Thursday, August 16, 2018

Kinsol Trestle Hike- The Non-Trestle Part

The Kinsol Trestle hike we went on this past weekend is gorgeous, and gives some great views of a very impressive wooden trestle. But it also has some short but beautiful trails through the forest near the trestle as well.

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Dogs on a log

This is the little trail that wound down to the base of the trestle and the gorgeous little stream down below.

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I had a more noble looking photo, but the silly grin fits him

I would say, if you make it out for this hike, it would be a shame to not hike down to the river while you are there. I am sure on hot days the river is likely busy, but there are quite a few semi-accessible spots (trails are steep to get to the river itself, so not suitable if you aren't able to do a bit of a scramble).

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Posing in a sunbeam

The river itself is beautiful. Very Pacific-northwest with the deep greens and variety of mosses and ferns.

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The river pool

The dogs enjoyed an opportunity to cool off and play around on shore for a bit before we headed back to the car.

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Wading pool

Tuesday, August 14, 2018

Hiking the Kinsol Trestle, Vancouver Island, BC


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Kinsol Trestle

This past weekend involved a trip up to Vancouver Island, British Columbia for a flyball tournament. My original plan involved going up a few days early and staying an extra day or two, and spending that time hiking on the island.

Unfortunately, that didn't end up working out, and I went up on Friday, arriving late in the evening, and took the last ferry home on Sunday (arriving home a little after 4 am on Monday morning).

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Trail head signpost 

With that, we did manage to get in one hike on Saturday afternoon after racing was done for the day. Just a 15 or so minute drive from the flyball venue is a rather famous hike to the Kinsol Trestle, which is a very old wooden railroad trestle bridge, which has been converted to a walking trail. The curve of the bridge, as well as the size, makes it unique.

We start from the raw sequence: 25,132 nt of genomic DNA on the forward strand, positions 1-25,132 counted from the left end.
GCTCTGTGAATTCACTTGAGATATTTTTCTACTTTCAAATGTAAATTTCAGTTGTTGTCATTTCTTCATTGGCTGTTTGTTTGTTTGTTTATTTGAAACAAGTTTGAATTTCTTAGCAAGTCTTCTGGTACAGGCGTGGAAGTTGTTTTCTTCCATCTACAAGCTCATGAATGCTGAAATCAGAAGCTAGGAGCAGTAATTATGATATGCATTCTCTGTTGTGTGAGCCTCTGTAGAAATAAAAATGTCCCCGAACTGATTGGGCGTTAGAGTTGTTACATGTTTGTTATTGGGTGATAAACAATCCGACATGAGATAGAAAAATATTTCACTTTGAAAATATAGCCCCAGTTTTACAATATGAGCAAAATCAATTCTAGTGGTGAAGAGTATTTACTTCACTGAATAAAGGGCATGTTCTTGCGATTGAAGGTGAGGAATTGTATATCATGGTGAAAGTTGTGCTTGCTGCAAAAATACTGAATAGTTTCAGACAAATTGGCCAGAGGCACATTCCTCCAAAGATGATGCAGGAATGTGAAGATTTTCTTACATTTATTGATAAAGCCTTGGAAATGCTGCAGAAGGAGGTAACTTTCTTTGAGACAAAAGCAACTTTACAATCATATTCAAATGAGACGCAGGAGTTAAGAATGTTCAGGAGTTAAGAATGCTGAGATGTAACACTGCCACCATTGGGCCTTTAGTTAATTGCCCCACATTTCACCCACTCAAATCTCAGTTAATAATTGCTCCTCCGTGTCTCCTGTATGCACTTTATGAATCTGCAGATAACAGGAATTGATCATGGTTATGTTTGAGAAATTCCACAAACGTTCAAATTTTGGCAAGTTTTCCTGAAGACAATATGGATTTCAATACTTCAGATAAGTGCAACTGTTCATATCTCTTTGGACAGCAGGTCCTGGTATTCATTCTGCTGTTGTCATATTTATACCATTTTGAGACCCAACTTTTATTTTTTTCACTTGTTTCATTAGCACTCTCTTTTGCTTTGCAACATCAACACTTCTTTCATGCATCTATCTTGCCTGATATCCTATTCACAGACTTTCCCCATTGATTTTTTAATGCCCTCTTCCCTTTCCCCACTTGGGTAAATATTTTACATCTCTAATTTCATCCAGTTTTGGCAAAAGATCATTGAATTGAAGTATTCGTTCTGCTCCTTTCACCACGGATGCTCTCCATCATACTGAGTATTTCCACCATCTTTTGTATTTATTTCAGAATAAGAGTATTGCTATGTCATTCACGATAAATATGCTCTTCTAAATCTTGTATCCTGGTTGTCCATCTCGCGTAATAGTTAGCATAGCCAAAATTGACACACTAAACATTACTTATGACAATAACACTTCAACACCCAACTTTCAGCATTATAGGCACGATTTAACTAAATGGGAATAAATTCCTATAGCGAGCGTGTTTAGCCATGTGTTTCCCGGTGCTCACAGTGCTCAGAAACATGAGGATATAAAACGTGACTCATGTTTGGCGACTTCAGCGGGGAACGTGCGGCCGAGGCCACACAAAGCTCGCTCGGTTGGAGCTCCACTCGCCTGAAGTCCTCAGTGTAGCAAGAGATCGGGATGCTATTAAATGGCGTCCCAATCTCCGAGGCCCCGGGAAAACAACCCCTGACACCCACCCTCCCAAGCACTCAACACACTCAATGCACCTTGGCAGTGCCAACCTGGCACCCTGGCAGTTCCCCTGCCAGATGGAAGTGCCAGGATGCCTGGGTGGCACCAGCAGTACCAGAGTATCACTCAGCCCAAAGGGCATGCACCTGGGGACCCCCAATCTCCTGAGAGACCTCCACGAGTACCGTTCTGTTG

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On the bridge. 

The hike is only about 1 km from the parking lot to the bridge, and it is relatively flat, and a very smooth, wide path. The hike is very easy, though you can add length by hiking further along the trail past the trestle or by doing what we did, which is take the steep, winding path below the trestle down to the river.

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Part way to the river

The bridge railings were offset somewhat from the actual surface of the bridge, which made it too dangerous to try to get the dogs anywhere near the railing. Large dogs would be less of a concern, but the gap was certainly large enough that Ptera could fall through. The on the bridge section of this was absolutely leashes required.

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Love the curve of the trestle

Once we were on the path headed under the bridge to the river, there were fewer people. The path winds back and forth through the forest on either side of the bridge, going under the bridge in two different places with picnic tables set up for a lunch.

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If you zoom in on this photo, you can see the cobwebs on Ptera's head

I wanted to try to get some photos of Ptera with the bridge that showed the wooden construction as well as the size and scale of the bridge. Ptera is only 10 lbs, so you can get an idea of how massive this bridge is.


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With the cement base of the trestle

If you make it to this hike, I do recommend taking the path down to the river if you can, as it is gorgeous, and offers great opportunities for photos.

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Blue sky peaking through

Obviously the trestle is not for climbing on, and signs will remind you not to climb on the trestle at regular intervals. Ptera was never far above the ground and was always placed carefully on her perch until she felt solid.

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Really, really tall